We examined the position and abundance of nucleosomes using an antibody to unmodified histone H4 (Figure 2C). Importantly, nucleosome abundance was in agreement with published data (13). For example, regions of low nucleosome abundance, referred to as nucleosome-depleted regions (NDRs), are localized within the promoters of almost every gene (arrows on Figure 2C and Supplementary Figure S1).
We then analyzed the distribution of H4S1ph and H4K12ac. The local abundance of each mark was assessed in comparison to the H4 level along two stretches of genes (Figure 2D and Supplementary Figure S1B). The genes present in both regions show an exclusion of both H4S1ph and H4K12ac in the NDR regions (arrows on Figure 2D and Supplementary Figure S1B). This absence of signal in the NDR troughs indicates an exceedingly low level of noise for both modifications in the ChIP-SEQ. Moreover, compared with H4, both marks are clearly enriched around the transcription start site (TSS) of each gene, just downstream of the NDRs (asterisks in Figure 2D and Supplementary Figure S1B). The enrichment is confirmed by ratio analysis of each modification compared with H4 along the genes, in which there is a higher enrichment of each mark normalized to the level of overall H4 (asterisks in Figure 2E and Supplementary Figure S1C).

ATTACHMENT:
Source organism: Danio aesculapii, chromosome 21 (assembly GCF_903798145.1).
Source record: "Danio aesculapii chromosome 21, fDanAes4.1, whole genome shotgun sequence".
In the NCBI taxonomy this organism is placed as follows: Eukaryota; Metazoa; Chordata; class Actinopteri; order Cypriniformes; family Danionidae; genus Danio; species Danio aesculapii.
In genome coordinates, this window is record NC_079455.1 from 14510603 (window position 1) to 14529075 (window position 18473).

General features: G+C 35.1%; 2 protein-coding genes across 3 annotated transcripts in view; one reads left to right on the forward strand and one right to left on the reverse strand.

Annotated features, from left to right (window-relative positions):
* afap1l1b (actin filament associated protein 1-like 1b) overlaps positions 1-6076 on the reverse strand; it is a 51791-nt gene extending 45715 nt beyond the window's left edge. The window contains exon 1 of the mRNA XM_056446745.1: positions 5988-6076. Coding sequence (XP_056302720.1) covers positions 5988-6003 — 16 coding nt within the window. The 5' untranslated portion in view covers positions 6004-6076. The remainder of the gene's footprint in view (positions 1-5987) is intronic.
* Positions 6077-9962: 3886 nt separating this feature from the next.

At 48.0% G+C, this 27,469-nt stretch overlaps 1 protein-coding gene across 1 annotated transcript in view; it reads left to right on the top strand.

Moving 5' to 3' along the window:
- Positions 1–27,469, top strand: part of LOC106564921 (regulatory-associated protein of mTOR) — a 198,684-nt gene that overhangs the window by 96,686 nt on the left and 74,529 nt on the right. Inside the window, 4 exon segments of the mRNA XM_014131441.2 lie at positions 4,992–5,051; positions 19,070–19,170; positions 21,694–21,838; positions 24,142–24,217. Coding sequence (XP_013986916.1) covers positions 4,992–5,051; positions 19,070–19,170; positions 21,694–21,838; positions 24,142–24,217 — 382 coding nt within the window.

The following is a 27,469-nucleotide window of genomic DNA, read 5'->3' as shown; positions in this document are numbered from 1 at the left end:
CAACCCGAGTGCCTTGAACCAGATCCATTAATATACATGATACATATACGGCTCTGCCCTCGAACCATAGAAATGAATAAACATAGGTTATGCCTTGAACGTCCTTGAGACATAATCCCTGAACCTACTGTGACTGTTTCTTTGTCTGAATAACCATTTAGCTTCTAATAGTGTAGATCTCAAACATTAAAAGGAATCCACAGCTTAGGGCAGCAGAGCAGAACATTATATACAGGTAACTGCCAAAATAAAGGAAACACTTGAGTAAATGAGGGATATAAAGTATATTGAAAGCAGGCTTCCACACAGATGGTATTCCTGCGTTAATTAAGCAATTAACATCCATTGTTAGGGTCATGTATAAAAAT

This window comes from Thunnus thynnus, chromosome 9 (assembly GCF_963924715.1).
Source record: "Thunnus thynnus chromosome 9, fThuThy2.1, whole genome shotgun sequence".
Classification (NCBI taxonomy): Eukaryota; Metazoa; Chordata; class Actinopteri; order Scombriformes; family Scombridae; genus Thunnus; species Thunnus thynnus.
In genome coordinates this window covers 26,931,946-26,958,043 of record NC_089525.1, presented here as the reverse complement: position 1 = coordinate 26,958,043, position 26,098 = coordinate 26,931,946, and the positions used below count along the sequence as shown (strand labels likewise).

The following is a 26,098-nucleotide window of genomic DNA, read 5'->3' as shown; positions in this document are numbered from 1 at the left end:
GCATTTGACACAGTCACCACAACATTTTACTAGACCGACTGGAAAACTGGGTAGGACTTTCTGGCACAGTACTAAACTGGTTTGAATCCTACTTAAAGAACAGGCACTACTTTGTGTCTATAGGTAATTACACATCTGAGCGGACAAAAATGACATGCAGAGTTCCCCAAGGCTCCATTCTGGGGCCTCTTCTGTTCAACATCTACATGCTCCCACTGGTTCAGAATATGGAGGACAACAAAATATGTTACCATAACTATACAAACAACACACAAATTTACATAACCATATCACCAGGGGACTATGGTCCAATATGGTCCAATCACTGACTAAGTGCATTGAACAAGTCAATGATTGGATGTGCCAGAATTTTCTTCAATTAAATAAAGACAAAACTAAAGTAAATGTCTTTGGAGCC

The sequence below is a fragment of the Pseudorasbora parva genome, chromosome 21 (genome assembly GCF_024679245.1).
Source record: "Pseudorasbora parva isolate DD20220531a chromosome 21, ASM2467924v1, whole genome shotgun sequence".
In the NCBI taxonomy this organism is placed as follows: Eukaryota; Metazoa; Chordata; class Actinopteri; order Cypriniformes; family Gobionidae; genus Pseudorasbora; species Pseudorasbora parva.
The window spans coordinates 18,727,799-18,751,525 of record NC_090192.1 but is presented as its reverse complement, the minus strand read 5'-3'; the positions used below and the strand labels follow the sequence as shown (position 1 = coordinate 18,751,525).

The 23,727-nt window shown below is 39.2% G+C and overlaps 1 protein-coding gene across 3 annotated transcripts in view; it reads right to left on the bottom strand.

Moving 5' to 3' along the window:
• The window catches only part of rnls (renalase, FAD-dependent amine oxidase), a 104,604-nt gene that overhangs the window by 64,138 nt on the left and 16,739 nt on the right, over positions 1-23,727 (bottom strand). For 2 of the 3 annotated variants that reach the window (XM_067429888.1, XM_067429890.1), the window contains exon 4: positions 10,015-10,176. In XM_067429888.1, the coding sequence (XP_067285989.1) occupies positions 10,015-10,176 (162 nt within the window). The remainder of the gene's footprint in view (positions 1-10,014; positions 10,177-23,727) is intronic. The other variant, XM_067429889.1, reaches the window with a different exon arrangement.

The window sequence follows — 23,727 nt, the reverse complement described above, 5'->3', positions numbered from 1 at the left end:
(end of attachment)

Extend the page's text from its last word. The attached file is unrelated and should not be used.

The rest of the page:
The average modification profiles were generated by calculating the signals surrounding the TSSs of all genes (Figure 2F). The NDR region is clearly seen (Figure 2F, grey line). As previously described, H4K12ac (Figure 2F, blue line) is highly enriched over the TSS, and spreads into the first portion of the transcribed region (14,15). The H4S1ph profile shows a more modest, but still clear enrichment downstream of the NDR region (Figure 2F, red line). The location of individual nucleosomes enriched in the modifications can be discerned in both H4S1ph and H4K12ac averages, over their regions of maximum enrichment at the TSS (Figure 2F, asterisks over red and blue lines).
Taken together, the genome-wide analysis indicates an accumulation of H4S1ph over and slightly downstream of the TSS. Moreover, this analysis demonstrates that H4S1ph and H4ac occur in similar regions locally during sporulation.